Monday, December 21, 2009


Our very hot day in Dubbo was followed by an evening storm, followed by steady rain. I headed out along the Newell Highway south hoping that the weather would clear. There is open TSR all along this highway which features many reputedly great birding spots.

I turned in at Rifle Range Road, and walked the track that ran parallel with the highway. Black Cypress and Casuarina were spangled with rain drops. Along the path was evidence of birds, probably Glossy Black Cockatoos, having fed on the seed pods. An Eastern Yellow Robin followed me along the path. Honeyeaters browsed high in the trees, but it was too dark to identify them. Brown-headed Honeyeaters have been seen here recently.
The rain started coming down in earnest so I retreated to the car. After two separate vehicles had stopped and asked if I was OK I decided to drive on, to save other kindly country folk from getting drenched winding down their windows to offer un-needed assistance.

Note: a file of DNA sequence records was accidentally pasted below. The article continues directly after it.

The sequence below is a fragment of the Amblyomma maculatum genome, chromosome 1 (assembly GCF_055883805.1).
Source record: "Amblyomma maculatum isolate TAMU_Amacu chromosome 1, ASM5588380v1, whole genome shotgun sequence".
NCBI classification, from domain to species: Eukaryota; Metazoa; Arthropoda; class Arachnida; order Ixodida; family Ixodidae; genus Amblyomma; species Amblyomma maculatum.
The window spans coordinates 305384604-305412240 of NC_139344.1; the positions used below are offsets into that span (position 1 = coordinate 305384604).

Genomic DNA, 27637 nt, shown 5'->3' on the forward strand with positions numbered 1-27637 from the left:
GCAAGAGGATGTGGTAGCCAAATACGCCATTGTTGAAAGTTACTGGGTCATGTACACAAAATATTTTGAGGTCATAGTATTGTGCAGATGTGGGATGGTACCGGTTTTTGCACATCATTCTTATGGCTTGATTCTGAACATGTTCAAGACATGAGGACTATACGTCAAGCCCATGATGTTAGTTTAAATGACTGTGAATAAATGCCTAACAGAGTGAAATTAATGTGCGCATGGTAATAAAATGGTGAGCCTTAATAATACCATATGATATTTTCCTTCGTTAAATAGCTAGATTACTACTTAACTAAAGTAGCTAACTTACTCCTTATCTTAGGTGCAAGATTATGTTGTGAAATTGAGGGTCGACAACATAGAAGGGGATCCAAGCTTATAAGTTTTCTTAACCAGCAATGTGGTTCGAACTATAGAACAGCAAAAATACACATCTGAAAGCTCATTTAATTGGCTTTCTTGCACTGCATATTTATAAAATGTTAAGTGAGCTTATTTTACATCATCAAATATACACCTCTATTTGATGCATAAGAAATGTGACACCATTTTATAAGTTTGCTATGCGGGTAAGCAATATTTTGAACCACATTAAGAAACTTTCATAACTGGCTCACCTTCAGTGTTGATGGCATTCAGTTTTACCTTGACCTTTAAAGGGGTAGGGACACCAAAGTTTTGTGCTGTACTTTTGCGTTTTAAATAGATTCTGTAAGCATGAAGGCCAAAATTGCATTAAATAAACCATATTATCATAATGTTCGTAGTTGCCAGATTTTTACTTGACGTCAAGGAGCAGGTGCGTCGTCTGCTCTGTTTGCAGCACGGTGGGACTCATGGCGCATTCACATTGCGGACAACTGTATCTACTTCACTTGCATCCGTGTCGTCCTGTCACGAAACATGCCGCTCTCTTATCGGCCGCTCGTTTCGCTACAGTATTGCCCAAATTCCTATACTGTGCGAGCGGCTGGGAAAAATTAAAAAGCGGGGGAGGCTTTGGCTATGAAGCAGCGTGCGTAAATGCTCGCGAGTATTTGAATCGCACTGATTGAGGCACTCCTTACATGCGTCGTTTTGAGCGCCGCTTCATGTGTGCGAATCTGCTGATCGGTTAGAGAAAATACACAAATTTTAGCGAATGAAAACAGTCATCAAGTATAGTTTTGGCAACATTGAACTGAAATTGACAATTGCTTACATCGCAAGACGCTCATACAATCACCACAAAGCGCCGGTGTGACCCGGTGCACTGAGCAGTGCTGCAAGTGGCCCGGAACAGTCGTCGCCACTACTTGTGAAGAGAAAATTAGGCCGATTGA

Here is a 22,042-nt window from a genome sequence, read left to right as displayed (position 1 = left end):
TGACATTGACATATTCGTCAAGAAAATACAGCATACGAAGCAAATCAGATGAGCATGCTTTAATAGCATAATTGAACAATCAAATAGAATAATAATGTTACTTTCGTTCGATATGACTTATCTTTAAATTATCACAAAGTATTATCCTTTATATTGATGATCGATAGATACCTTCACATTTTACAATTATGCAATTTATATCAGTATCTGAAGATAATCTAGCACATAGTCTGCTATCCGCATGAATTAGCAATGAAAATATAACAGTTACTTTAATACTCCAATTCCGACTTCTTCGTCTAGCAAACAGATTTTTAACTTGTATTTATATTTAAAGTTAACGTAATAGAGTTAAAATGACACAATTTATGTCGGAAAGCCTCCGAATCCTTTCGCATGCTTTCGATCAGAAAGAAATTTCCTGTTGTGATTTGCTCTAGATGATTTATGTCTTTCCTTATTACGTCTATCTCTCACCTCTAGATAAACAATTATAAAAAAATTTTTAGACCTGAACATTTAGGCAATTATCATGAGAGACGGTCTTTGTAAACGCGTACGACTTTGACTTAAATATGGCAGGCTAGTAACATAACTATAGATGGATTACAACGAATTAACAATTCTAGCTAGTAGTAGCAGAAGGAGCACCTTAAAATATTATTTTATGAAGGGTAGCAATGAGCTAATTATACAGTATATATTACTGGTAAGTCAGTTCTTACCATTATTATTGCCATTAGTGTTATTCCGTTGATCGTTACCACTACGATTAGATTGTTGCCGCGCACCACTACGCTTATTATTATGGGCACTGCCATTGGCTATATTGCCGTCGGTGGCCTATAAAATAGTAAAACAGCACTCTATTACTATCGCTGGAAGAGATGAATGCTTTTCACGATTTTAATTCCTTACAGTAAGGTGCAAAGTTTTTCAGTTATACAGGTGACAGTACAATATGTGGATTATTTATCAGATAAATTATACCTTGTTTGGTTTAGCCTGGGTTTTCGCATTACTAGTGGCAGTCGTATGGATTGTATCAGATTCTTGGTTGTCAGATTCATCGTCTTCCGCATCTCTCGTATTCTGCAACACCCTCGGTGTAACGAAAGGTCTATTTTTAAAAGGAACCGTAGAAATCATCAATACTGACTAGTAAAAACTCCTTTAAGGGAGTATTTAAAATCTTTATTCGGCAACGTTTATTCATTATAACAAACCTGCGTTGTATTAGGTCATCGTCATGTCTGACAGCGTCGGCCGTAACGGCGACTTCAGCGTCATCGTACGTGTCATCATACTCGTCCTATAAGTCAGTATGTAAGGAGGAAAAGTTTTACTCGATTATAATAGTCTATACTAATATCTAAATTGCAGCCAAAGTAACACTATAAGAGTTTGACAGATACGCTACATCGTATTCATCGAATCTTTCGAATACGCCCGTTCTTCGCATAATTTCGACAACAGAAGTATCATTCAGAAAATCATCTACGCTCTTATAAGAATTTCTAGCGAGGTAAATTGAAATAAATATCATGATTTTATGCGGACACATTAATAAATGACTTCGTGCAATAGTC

I pulled off again at Tink's Lane, however water gushed in rivulets down the dirt road and the rain showed no sign of easing. I drove on to the gravel pit where Speckled Warblers are regulars, but if they were there I couldn't see them for a curtain of water. I decided to check out the Mountain Creek Travelling Stock Route for future reference, and indeed it did look promising, but I didn't get out of the car.
Headed back into town, I reached Western Plains Zoo just on 9:00 as it opened, and the rain began to ease. The Zoo is an open range zoo, with animals contained in large areas by wet and dry moats with no cages in sight. The zoo has an active breeding program for endangered international species, and a breed and release program for a number of threatened Australian species.
A 6k road loops through the zoo, and a network of paths criss-crosses the natural bushland of the site. The permanent water, freely available food and secure nesting sites makes the zoo a haven to many wild birds.
A group of White-browed Babblers were chattering in the African area, searching the leaf litter for grubs and pecking at cracks in the tree bark and fence rails.

No comments:

Post a Comment